Academic journal article Journal of Financial Management & Analysis

Incidence of Unclaimed Dividends in Quoted Companies: The Nigerian Economy in Perspective

Academic journal article Journal of Financial Management & Analysis

Incidence of Unclaimed Dividends in Quoted Companies: The Nigerian Economy in Perspective

Article excerpt

Introduction

Investors have among their major goals dividend payments; indeed in Nigeria as well as many other African countries, investors are dividend driven (Osaze1; Osamwonyi and Tafame2) - - Ross, et al,3 define dividends as distributions of earnings. Dividends can be in the form of cash (cash dividends) or in the form of shares (stock dividends or bonus shares) or stock repurchase when there is excess cash to be utilized. In extreme cases, distribution of dividend could be in the form of capital known as liquidating dividends. Paying cash dividend reduces the cash position of the firm and the opportunity for retained earnings; but with stock dividend, no cash leaves the firm, rather it increases the number of shares outstanding thereby reducing the value of each share. Thus dividend is a reward to the shareholder of a company for his investment in the company.

The term "unclaimed" when related to dividend refers to a situation where the declared dividends warrants sent to the various shareholders' addresses are returned for one reason or the other to the company. That is, a situation where dividends declared are not received by the rightful owners. The growth of unclaimed dividends in Nigeria has been phenomenal. As at the end of 1999, the figure had risen to about two billion Naira. For example as at 31 December, 2003, unclaimed dividends in Access Bank alone hit N15.4 million. There were 6,875 shareholders' dividends yet to be claimed in 2003. As at June 30th 2004, total number of unclaimed dividends owners listed for AIICO Insurance PIc was 8,184.

The problem of unclaimed dividends in the Nigerian capital market has persisted and attracted the concerns of all stakeholders. This huge amount of money due mostly to poor shareholders has been used over the years by the various companies. It raises the issue of how equitable it is for companies to utilize dividends owned by identifiable investors for the benefit of its shareholders including those who have been paid theirs. This can dampen investors' interest in capital market instruments. In recent years, the Nigerian securities and Exchange Commission has been challenging for the custodianship of these unclaimed dividends. The need to resolve this controversy is the justification for this study. The objectives are to identify the major reasons for the occurrence of the huge incidence of unclaimed dividends in Nigeria and to generate appropriate solutions.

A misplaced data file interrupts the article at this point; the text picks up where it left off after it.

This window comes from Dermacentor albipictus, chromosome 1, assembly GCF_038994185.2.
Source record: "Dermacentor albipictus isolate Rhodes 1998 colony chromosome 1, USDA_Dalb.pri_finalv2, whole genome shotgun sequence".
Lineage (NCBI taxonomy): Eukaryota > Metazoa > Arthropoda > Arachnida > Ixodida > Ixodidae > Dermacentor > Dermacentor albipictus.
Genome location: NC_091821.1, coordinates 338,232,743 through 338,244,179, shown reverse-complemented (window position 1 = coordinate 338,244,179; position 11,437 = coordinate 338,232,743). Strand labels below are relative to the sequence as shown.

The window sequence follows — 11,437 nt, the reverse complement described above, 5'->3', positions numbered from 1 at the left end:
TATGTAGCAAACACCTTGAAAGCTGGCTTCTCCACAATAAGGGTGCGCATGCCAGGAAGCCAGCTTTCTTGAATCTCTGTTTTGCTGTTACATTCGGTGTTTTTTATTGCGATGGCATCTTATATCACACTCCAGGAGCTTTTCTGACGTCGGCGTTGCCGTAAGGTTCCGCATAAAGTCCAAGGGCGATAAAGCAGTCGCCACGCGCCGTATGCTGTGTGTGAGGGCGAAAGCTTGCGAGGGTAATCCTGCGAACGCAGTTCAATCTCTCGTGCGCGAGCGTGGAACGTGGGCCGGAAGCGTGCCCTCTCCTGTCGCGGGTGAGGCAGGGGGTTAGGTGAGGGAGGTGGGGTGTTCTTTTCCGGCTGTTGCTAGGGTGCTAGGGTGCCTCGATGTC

Prelude

Dividends are important to both investors and companies. The importance attached explains why the issue of unclaimed dividends is so vexing. Companies and shareholders are often on different sides of the divide. It is possible for many chief executive officers not to be interested in employing corporate earnings to pay dividends yet investors prefer dividend and thus will sell shares when dividend demand is ignored. The main objective of financial management is to maximize the wealth of the shareholders of companies, thus sustaining a good dividend policy. However, retained earnings can be used for expansion and growth. Osaze and Anao4 opined that, Nigerian investors buy shares to keep for the dividends they can earn; the price of common stocks has been influenced more markedly by the dividend rate than by reported earnings since market value in most cases depends primarily on the dividend rate. The dividend relevance theory has a robust tradition such as Lintner3, Gordon6 and Black and Scholes7. Miller and Modigliani8 argued that the value of a company does not necessarily increase when dividends are paid, rather such increase comes about because the payment of dividend gives indication to shareholders that the company performance is high and that such performance will be sustained.

There are two basic reasons for the payment of dividend by companies (see Jain and Kumar9; Vishwanath10). First, is the information or signaling effects of dividend payments. The payment of dividends sends signals to the investors in the market that the company is doing well and it is likely to continue so in the future. …

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